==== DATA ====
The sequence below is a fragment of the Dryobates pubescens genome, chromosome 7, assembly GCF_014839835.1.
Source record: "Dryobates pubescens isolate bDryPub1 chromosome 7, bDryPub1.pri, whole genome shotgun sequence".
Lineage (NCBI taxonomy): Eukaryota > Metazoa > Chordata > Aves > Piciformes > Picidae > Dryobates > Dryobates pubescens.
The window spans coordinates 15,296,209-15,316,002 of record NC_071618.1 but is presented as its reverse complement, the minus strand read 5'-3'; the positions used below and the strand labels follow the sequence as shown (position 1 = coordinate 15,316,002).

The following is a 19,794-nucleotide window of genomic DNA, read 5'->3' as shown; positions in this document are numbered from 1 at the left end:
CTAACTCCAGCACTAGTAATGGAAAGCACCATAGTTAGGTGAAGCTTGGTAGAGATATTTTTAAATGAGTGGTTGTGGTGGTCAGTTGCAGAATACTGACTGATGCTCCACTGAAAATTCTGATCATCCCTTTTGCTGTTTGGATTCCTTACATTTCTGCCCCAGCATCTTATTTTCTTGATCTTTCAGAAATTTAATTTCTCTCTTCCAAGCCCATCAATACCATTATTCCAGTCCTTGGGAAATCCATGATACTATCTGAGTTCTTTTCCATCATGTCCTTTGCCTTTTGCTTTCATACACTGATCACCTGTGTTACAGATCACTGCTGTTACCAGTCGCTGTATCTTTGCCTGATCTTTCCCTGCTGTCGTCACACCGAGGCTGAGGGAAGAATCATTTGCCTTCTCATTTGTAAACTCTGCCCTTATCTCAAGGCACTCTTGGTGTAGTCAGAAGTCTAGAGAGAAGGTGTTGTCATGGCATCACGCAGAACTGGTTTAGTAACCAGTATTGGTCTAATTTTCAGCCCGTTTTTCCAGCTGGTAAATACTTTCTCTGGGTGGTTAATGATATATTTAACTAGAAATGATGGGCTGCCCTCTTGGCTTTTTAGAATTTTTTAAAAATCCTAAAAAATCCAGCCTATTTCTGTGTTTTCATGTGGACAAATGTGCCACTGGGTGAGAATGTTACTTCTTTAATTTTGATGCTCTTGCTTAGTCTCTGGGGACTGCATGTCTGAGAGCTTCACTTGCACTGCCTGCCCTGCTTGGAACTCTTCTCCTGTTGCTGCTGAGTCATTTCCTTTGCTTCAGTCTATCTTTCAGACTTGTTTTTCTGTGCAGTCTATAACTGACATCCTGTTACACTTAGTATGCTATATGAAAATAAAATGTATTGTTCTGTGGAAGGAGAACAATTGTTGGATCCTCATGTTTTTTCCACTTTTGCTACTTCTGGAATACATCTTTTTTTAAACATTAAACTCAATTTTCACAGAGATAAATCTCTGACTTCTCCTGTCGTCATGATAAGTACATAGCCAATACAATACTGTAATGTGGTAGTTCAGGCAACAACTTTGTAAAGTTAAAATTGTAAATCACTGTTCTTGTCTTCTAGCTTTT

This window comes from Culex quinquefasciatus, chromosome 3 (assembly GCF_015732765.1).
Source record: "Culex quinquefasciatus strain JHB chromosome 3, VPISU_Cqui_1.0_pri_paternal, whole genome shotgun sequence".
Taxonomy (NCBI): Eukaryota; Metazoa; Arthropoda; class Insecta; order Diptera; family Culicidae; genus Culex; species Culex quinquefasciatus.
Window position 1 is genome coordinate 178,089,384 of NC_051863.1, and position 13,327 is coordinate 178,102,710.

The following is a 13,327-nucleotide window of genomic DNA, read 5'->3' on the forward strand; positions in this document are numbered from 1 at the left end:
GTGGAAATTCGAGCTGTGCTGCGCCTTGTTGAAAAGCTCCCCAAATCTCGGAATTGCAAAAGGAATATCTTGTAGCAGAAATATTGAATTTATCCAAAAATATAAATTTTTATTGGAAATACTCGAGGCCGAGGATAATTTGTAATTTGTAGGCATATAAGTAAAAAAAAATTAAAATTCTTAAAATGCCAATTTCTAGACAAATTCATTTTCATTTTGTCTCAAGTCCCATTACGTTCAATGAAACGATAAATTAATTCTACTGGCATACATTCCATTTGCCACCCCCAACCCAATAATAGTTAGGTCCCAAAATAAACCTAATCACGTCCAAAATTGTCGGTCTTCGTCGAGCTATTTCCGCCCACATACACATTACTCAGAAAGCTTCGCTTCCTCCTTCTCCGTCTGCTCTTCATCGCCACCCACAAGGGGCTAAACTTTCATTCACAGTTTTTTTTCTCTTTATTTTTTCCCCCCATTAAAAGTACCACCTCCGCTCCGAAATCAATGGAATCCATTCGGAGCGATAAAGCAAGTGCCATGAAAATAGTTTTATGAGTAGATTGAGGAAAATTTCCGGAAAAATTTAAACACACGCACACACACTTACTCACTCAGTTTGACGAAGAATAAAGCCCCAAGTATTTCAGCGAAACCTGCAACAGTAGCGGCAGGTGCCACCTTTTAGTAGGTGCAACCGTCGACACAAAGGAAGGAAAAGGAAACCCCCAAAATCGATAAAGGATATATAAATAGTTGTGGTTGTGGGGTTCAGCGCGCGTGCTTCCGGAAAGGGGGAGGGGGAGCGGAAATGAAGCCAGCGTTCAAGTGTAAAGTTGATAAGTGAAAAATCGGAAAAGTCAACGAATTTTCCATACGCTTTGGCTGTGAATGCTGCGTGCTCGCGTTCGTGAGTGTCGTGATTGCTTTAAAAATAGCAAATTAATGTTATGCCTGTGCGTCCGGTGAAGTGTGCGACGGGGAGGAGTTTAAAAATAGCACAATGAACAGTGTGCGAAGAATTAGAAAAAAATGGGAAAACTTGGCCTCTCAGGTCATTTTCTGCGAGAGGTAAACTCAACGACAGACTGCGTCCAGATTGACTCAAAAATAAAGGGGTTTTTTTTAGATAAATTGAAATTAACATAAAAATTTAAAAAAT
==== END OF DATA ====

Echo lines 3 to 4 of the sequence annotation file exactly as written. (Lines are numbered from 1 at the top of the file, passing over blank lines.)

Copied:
Lineage (NCBI taxonomy): Eukaryota > Metazoa > Chordata > Aves > Piciformes > Picidae > Dryobates > Dryobates pubescens.
The window spans coordinates 15,296,209-15,316,002 of record NC_071618.1 but is presented as its reverse complement, the minus strand read 5'-3'; the positions used below and the strand labels follow the sequence as shown (position 1 = coordinate 15,316,002).